What: A free web talk on how big tech is intersecting with care for older adults, presented by Renew Senior Communities, in partnership with the Glenwood Springs Post Independent and The Aspen Times.
Who: Valencell, a leading innovator of biometrics technology. Presenters include President and Co-Founder Steven LeBoeuf and Vice President of Marketing Ryan Kraudel. Renew CEO Lee Tuchfarber will host.
When: Aug. 12, 3 p.m. MDT.
Where: Register online at www.renewsenior.com.
Biometrics technology isn’t new, but continuous innovation is proving its capabilities for health and longevity, especially as it relates to caring for seniors.
Lee Tuchfarber, CEO of Renew Senior Communities, is especially excited about the possibilities for seniors and their caregivers. Wearable sensors could alert caregivers of seniors’ increased risks for social isolation, falls or heart attacks, and this real-time data could actually help them live longer, healthier lives.
“At Renew, we’re about transforming senior care, and part of that is through supporting the development of technology that helps give seniors more independence, greater quality of life, and longer, healthier lives,” he said. “As a senior housing community, we’re very interested in technology development that helps us create great environments for seniors.”
Renew is presenting a web talk on Aug. 12, hosted by Tuchfarber and featuring speakers from the technology company Valencell, a leading innovator of biometrics technology. Valencell President and Co-Founder Steven LeBoeuf and Vice President of Marketing Ryan Kraudel will present.
Improved access to technology
Biometrics measurements can analyze heart rate, respiration rate, blood pressure, sleep quality, cardiovascular health and more. Valencell develops new biometric technologies and licenses the technology that ends up going into devices developed by other companies.
For example, the embedded sensors in the Starkey brand hearing aid Livio AI, with which Renew has worked, were invented by Valencell.
This and other wearable sensor technology has caught up to the medical sensor technologies used in hospitals and in healthcare, Kraudel said.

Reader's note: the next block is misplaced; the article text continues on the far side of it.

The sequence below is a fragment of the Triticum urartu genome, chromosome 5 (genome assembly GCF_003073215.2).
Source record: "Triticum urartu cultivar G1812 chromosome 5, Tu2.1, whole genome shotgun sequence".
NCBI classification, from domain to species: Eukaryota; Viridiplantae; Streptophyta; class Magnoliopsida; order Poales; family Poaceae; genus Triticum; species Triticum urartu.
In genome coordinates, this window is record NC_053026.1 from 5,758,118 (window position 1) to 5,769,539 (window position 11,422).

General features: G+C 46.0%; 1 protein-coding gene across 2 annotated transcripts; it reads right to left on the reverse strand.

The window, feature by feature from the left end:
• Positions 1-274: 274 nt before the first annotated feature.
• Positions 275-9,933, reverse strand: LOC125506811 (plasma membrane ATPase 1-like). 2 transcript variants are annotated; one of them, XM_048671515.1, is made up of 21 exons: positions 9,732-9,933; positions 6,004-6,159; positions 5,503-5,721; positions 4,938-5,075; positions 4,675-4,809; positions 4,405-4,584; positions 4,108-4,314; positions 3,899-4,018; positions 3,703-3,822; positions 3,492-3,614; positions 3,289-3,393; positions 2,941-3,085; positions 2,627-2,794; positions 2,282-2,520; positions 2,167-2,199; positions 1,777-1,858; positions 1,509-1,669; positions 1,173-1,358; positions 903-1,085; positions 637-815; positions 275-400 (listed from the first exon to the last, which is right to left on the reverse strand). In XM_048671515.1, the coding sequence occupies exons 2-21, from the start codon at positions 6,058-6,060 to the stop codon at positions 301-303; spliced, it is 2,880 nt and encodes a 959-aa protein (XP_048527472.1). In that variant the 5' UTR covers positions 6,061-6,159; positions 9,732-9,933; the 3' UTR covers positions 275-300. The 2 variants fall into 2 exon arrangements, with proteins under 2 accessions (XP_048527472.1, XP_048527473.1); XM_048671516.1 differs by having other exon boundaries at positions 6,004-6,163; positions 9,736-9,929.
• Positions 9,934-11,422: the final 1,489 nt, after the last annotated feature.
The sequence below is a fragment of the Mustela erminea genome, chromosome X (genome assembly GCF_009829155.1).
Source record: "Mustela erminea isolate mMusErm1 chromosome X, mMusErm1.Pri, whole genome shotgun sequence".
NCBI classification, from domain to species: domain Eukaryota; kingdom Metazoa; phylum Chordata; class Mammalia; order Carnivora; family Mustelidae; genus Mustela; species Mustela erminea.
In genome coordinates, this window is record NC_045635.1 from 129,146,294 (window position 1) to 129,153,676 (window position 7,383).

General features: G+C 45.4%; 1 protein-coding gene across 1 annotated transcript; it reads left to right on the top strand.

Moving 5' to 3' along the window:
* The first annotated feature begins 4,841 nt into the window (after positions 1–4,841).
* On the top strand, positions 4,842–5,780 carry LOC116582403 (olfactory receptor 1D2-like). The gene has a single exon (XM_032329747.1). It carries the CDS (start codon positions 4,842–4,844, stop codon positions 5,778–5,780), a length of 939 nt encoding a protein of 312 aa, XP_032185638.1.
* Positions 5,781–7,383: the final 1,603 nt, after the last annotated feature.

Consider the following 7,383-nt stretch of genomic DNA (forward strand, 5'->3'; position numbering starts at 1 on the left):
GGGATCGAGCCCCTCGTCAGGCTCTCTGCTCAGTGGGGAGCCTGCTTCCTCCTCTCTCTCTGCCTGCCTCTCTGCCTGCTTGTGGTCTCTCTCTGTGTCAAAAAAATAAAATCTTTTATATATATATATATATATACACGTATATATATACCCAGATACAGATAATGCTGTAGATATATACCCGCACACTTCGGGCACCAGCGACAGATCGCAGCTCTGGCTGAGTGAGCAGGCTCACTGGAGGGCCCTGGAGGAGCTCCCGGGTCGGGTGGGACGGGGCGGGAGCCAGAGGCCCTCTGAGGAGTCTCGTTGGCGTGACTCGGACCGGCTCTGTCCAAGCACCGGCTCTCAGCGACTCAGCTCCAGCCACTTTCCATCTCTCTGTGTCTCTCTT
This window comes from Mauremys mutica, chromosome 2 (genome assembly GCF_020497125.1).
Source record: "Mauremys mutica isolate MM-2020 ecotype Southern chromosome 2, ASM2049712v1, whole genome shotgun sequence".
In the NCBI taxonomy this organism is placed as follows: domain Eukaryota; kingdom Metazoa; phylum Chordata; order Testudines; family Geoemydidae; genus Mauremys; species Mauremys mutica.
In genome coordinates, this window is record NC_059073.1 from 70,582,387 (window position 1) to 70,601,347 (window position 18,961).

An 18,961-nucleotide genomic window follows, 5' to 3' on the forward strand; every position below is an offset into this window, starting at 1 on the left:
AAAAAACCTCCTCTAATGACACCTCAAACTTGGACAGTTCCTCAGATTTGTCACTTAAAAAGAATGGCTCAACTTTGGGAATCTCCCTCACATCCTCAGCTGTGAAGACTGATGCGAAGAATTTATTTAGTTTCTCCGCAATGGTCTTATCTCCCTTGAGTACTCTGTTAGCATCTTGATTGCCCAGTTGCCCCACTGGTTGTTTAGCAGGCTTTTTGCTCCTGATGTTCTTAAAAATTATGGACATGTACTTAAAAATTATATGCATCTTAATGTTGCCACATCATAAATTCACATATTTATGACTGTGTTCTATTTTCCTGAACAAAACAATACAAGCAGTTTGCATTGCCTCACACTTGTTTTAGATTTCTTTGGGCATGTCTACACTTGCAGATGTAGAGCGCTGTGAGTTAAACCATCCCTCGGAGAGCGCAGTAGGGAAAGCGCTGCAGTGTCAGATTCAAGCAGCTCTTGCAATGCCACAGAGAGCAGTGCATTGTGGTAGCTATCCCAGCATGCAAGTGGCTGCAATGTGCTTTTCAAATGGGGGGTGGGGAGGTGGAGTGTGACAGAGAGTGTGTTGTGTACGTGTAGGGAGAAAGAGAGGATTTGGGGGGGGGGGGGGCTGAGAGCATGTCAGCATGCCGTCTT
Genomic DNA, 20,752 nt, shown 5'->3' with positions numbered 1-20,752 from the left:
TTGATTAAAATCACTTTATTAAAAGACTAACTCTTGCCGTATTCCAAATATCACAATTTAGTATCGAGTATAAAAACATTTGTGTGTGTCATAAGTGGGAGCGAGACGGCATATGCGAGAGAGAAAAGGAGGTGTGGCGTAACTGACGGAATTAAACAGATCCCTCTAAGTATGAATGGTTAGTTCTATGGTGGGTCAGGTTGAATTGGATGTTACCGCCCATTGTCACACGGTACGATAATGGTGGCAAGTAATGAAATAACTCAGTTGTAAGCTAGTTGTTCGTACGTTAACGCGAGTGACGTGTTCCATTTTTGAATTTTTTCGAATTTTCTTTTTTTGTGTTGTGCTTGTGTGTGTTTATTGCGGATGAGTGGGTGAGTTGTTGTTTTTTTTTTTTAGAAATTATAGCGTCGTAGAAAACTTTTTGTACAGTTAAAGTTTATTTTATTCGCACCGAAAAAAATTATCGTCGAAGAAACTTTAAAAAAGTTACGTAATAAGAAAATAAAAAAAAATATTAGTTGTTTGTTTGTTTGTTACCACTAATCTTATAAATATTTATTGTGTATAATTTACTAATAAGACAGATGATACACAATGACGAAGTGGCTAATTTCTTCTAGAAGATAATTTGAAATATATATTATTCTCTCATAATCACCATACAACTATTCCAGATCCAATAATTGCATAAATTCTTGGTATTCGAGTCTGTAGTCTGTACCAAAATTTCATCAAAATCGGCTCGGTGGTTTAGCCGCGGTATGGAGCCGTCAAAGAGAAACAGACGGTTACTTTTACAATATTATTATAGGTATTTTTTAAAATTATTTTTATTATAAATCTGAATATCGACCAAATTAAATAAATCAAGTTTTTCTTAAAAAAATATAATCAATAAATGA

“You can now get the same level of accuracy of data outside of a medical facility,” he said. “It makes it easier to collect point-in-time data, but it also allows longitudinal collection (repeated observations) that provides insights that haven’t been seen before.”
Sensors can detect how often you’ve entered a specific room, such as a bathroom or a food pantry, providing insights into how often a senior is using the bathroom or eating. These are the types of uses that Tuchfarber is interested in from a caregiving standpoint.
Since Valencell was founded in 2006, LeBoeuf said the uses of biometrics technology have expanded. The technology itself is broad and can measure so many different data points gathered from any area on the body where blood flow can be measured non-invasively.
Let’s say you wanted to know how the body responded to a certain experience, you could analyze the heart rate and blood flow data during that time. In addition, you can get contextual information about what the person is doing from location sensors and inertial sensors.
“We have outputs people can use that you wouldn’t be able to get from other technologies out there,” LeBoeuf said.
Different customers, different desires
In the application of wearables for seniors, the customers might not be the same person who wears the device. Customers could include professional caregivers or family members, who often have different goals.
“Family members just want to know their loved one is alright, but that’s not exactly what the wearer cares about — they want to be more independent,” LeBoeuf said.
When considering these technologies specifically for senior care, there are also considerations for issues such as tight wearables on aging skin and the sensitivity and battery life of the sensors.
LeBoeuf said there’s also potential to reduce insurance and healthcare costs thanks to wearables. After a cardiac event or procedure, patients are often required to return to the hospital or medical office for follow-up testing. With wearables and smartphones, these tests could be done from home.
“You could pop in an ear bud to get health measurements and even be able to talk to the physician through that device,” he said.
Wearable sensors have a seemingly endless amount of applications beyond just biometric modeling. As we think about this wearable technology, LeBoeuf said it’s important to never lose sight of what kind of future we want.
“This is a means to an end, and the end needs to be improvement in public health,” he said. “Help people take more control in their health, get the feedback they need and take more charge of their health in a way that also drives down costs.”